The live-action remake of Aladdin, which has a cast predominately made up of actors from the Middle East and the Arab world, has earned over $900 million globally in 2019 and is presently the third-highest-grossing film of the year.
The Little Mermaid Has A Lot Of Trolls
Another crucial component of how much of this backlash has been generated by bot accounts rather than actual people. The Little Mermaid DVD was purportedly thrown in the garbage by a white woman in one of the backlash’s most well-known tweets, who claimed to be outraged by Bailey’s casting. It was shortly discovered to be a bot employing numerous photographs copied from Pinterest and Instagram.
The harm had already been done when the tweet was discovered, and the account was suspended, even though the main image of “her” throwing the DVD away was an image of a man’s hand. Trolls and those with political objectives seized on Bailey’s casting as a way to stir the fire and incite more hate, as is customary on social media. It aided in soaking up much of the news’s excitement, allowing hatred to once more dominate the narrative.
'The Little Mermaid is black': Daryl Hannah shows support for Halle Bailey as racist trolls attack the young actress https://t.co/yE7bdLgMJf
— Daily Mail Online (@MailOnline) September 16, 2022
Racism defined the story instead of the genuinely excellent news of Bailey’s inclusion in a significant project that has been important to Disney for decades. It once again gave nasty right-wing hate campaigns a platform to act as though there was a real backlash at work rather than merely bigotry.
Halle Bailey Would Be A Good Match For Ariel!
Bailey, who has demonstrated outstanding voice talent and acting expertise, is a very well-liked personality among Disney’s target audience. Her casting makes good business sense. She exudes the ideal amount of youthful warmth and curiosity that Ariel needs.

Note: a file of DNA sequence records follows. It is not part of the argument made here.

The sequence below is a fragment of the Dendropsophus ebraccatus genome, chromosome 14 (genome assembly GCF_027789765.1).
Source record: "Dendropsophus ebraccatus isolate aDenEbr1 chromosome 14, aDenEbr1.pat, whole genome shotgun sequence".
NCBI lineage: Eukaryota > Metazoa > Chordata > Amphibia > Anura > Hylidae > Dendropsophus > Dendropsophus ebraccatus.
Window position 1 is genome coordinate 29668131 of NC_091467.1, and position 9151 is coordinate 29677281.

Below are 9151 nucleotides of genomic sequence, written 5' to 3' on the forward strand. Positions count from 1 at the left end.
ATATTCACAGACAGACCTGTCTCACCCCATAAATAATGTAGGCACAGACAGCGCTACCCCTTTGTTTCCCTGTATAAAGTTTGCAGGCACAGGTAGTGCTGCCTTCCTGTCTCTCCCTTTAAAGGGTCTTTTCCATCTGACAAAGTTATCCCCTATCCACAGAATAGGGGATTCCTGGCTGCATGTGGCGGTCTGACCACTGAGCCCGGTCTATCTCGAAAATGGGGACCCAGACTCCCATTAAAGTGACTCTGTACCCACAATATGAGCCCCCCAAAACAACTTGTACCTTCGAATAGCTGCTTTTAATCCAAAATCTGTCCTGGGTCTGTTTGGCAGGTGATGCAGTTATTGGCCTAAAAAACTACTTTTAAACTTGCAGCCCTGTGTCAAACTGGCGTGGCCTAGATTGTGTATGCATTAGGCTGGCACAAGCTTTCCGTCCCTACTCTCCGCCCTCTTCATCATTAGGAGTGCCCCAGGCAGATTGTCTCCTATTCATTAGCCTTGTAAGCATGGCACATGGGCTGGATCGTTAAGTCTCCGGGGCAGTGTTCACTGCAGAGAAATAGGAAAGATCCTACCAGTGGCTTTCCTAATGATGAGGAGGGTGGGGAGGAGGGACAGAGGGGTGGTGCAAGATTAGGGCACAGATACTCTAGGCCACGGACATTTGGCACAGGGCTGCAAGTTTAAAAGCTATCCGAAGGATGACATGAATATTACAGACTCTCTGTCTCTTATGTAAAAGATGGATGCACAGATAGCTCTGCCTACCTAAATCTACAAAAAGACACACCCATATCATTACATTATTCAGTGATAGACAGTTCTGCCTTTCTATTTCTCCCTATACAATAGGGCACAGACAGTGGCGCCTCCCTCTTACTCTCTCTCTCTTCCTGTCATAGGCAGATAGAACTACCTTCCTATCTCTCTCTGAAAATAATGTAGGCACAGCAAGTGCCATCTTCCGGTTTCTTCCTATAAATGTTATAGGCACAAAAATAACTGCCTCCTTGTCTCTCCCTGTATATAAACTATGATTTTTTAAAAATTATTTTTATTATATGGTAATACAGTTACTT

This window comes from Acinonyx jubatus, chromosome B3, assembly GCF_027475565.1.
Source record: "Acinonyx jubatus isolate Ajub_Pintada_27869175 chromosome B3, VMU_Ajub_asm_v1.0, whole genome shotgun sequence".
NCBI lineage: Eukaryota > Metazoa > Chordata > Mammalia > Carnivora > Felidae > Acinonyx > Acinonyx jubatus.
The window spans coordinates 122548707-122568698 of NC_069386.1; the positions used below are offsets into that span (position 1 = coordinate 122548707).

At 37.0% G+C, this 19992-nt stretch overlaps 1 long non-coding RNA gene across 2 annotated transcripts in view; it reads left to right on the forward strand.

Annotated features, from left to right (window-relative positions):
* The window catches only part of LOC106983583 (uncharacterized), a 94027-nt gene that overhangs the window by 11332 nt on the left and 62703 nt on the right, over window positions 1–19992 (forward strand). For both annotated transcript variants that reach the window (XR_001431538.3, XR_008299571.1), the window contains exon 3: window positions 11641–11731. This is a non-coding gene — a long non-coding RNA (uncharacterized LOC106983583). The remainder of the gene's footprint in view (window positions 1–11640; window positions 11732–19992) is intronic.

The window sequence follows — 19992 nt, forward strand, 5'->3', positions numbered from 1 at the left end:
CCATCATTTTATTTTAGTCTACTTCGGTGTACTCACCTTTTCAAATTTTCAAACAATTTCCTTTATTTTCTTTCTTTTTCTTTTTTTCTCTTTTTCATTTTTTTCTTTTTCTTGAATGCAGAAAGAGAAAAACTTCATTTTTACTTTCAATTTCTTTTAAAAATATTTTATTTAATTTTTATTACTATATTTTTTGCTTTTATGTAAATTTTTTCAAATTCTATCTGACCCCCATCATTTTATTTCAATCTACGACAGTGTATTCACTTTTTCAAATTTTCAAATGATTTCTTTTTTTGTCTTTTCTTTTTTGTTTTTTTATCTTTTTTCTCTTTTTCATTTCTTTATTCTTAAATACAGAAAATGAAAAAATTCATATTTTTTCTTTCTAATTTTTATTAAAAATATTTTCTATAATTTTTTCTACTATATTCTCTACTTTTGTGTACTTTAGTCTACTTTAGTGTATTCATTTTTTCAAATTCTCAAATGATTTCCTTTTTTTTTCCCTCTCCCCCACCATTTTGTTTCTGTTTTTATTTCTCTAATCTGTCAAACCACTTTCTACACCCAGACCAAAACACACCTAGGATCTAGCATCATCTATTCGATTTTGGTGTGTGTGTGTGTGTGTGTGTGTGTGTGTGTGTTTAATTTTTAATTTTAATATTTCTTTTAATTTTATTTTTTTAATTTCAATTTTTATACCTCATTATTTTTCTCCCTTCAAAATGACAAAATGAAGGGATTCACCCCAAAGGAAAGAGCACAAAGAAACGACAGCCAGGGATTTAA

She undoubtedly possesses the vocal range necessary to perform specific Alan Menken tunes, as seen by her work with Chloe x Halle (something other actresses in these live-action remakes, such as Emma Watson, sorely lacked).
Bailey has a passionate young fan base, and casting projects of this scale most definitely consider such things. She embodies the whole thing in many ways. It is also encouraging to see Disney diversify one of its most well-known brands and take on a brand-defining project with a property. One of the most famous Disney princesses portrayed by a black actress will mean a lot to many young black girls. Therefore it shouldn’t be discounted or shrugged off as no big deal.
Even in 2019, opportunities like this for black actresses remain depressingly few. Thus it should be the duty of companies like Disney to set the bar for diverse storytelling. Aladdin, Black Panther, and Crazy Rich Asians-style movies, which all made large sums of money and attracted fervent fan groups, shouldn’t be the exception but the trend in Hollywood.
The criticism of Halle Bailey and The Little Mermaid should subside soon, and it’s improbable that a project with this scope and an existing fan base won’t be a huge success (it’s rarely a wise idea to bet against Disney). This is a time to celebrate the good things. Still, it’s also critical to recognize how developments in pop culture and the entertainment sector may be used as weapons by organized hate groups and to take action when this happens.